As the nation’s largest health insurers dial back on their participation in the exchanges created under the Affordable Care Act (ACA), the Obama administration is fighting back after a slew of negative press.
The U.S. Department of Health & Human Services (HHS) on Tuesday afternoon released an analysis that concludes that even if all premium rates were to rise by double digits next year, the vast majority of Americans who buy coverage through the Obamacare exchanges will still have affordable options.
If all rates increased 25 percent, nearly three-quarters of people who use the exchanges would still be able to purchase coverage for less than $75 a month, according to the agency.
Under Obamacare, consumers are shielded from the impact of rate increases by tax credits that rise along with the premiums, along with their ability to shop for the best plan.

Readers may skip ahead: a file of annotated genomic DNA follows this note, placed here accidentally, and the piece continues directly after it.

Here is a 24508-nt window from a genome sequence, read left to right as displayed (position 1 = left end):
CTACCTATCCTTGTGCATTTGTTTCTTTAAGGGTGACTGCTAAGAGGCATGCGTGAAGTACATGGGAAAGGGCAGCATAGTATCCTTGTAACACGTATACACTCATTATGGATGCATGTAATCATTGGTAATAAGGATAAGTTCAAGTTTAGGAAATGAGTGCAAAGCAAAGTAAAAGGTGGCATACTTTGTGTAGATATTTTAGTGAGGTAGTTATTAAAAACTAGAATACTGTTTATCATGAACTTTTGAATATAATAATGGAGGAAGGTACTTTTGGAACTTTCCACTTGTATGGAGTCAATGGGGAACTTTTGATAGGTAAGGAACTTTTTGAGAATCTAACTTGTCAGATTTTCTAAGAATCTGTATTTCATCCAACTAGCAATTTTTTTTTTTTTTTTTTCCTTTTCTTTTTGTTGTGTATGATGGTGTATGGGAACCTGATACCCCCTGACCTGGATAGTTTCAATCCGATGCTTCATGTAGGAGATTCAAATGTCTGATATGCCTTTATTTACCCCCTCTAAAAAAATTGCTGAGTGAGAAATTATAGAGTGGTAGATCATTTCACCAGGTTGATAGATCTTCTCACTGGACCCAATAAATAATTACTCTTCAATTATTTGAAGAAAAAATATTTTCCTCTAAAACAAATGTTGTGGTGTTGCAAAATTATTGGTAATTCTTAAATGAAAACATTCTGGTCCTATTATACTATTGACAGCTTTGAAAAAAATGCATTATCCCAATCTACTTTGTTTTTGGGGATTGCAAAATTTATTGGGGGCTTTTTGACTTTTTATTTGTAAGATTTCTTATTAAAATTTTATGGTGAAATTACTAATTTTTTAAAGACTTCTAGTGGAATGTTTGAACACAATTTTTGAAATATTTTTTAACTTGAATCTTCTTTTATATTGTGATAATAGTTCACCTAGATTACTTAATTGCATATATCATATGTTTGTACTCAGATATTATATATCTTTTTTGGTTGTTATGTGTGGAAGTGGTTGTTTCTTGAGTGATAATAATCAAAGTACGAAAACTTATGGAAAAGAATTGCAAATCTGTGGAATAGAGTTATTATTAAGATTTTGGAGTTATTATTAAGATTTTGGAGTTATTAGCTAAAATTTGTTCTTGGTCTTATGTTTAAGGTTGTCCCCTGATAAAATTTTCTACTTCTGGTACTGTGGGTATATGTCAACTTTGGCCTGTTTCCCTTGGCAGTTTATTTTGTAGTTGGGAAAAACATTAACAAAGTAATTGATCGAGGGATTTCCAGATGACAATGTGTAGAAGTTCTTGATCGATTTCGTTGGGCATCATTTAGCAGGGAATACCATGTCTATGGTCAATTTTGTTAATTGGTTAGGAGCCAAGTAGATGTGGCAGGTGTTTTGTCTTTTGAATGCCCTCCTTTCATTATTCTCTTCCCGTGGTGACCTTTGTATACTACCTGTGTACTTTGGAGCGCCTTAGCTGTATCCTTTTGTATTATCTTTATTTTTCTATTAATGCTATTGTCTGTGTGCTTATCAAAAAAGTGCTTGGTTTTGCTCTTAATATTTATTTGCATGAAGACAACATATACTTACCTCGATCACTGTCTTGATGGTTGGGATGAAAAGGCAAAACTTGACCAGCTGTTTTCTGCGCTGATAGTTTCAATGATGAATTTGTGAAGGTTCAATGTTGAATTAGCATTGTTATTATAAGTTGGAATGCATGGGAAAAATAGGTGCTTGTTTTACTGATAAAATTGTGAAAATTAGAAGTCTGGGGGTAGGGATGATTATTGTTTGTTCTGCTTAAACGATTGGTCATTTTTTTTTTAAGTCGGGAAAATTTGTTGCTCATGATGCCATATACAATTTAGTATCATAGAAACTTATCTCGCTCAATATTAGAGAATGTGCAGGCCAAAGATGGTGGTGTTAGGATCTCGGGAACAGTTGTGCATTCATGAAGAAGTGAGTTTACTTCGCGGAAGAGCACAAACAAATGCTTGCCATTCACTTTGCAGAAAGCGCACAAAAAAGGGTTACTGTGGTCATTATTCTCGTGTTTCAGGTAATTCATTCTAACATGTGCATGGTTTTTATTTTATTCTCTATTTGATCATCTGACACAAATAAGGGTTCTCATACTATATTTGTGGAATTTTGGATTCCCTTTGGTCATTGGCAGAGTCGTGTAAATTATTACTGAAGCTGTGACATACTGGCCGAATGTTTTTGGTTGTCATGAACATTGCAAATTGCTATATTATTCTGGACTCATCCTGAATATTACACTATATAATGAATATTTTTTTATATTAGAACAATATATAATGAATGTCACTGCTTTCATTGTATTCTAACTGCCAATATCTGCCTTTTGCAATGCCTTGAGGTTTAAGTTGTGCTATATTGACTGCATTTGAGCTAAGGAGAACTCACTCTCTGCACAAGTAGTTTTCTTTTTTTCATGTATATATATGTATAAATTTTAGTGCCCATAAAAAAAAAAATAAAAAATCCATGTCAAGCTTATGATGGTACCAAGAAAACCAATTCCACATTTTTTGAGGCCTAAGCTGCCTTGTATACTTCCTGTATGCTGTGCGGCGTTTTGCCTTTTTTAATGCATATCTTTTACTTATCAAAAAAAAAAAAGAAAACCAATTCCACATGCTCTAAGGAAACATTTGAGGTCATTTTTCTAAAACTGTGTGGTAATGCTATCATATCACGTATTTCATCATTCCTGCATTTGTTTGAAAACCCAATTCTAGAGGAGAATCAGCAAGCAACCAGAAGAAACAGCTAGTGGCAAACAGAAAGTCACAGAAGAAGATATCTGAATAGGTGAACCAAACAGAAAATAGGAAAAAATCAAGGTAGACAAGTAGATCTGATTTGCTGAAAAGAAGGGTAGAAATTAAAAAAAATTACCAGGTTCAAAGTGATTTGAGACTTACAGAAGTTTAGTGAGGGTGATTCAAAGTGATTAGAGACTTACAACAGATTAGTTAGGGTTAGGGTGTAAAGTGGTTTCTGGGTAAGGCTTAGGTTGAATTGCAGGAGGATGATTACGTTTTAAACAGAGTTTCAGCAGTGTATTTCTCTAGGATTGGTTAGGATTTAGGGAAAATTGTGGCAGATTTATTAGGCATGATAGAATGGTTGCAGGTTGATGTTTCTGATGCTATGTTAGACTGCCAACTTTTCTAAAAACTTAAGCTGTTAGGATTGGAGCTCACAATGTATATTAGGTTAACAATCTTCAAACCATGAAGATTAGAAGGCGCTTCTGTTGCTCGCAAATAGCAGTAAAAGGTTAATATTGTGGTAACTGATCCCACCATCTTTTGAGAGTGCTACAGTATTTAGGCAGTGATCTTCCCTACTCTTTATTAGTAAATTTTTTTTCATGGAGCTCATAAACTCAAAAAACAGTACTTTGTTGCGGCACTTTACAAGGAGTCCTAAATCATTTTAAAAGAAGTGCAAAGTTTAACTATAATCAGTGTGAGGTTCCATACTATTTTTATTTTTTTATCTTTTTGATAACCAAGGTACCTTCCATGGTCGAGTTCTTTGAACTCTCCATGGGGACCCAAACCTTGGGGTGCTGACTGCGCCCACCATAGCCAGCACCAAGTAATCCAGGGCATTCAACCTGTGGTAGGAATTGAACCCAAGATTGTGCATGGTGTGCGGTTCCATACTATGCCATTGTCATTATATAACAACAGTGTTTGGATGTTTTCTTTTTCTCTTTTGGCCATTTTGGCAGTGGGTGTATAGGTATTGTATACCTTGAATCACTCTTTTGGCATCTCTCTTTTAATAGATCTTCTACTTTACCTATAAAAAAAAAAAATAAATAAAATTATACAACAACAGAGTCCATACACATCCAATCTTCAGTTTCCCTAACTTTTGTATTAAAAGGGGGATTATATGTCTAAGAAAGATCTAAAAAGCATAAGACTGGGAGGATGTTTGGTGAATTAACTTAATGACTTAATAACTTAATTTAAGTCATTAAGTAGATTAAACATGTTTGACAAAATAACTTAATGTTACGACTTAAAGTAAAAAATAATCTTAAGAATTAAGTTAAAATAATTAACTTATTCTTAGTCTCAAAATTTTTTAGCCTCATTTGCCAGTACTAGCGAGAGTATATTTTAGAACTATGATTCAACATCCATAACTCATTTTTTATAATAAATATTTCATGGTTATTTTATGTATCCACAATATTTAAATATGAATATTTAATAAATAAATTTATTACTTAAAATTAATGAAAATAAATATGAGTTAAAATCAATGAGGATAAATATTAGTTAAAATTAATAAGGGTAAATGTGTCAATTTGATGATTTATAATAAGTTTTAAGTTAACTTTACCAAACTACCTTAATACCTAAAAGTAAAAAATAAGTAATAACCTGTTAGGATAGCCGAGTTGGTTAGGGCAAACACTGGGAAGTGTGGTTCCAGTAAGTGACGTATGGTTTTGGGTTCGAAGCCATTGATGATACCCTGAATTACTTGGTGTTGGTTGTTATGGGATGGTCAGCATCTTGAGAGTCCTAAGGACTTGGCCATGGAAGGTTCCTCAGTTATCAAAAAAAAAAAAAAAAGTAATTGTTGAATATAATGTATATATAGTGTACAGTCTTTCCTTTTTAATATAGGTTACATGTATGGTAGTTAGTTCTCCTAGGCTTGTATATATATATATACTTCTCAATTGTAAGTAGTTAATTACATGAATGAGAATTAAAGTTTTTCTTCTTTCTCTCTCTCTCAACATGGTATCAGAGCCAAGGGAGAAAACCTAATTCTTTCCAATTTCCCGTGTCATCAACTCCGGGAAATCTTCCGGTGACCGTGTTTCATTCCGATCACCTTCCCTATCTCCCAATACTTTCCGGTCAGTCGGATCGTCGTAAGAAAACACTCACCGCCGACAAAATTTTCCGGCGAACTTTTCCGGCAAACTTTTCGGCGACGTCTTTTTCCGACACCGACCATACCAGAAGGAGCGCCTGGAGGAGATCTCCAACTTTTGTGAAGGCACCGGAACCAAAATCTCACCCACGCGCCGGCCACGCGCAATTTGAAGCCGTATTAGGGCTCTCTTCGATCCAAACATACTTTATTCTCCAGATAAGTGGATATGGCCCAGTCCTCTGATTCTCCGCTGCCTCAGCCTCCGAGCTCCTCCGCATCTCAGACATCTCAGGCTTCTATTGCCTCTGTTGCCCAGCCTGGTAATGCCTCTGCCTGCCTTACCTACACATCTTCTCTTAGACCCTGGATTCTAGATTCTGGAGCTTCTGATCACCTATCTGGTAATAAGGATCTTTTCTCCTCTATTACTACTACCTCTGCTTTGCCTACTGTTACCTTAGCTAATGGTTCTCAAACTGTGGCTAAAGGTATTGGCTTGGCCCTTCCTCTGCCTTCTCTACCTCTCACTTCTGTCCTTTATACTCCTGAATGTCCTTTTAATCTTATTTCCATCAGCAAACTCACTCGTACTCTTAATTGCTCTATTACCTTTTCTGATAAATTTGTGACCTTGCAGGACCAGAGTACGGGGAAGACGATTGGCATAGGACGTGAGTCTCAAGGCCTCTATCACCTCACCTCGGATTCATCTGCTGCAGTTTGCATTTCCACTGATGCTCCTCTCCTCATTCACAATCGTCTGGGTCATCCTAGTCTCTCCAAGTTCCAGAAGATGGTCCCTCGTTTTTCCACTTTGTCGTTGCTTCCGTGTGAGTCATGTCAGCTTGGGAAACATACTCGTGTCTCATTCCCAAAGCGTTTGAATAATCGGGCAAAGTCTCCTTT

Despite projections last year of double-digit rate increases for ACA plans, the average premium rose only $4 a month for Obamacare participants with tax credits, and seven of 10 of those using the exchanges could buy 2016 coverage for less than $75 a month, and 74 percent had an option for $100 or less, the analysis maintained.
“Headline rate increases do not reflect what consumers actually pay,” Kathryn Martin, Acting Assistant Secretary for Planning and Evaluation at HHS, said in a statement.
Last week, Aetna (AET) become the latest health insurer to say it would scale back its exchanges by trimming its presence to four states for 2017, from 15 this year.
Consumers can begin signing up for 2017 coverage Nov. 1.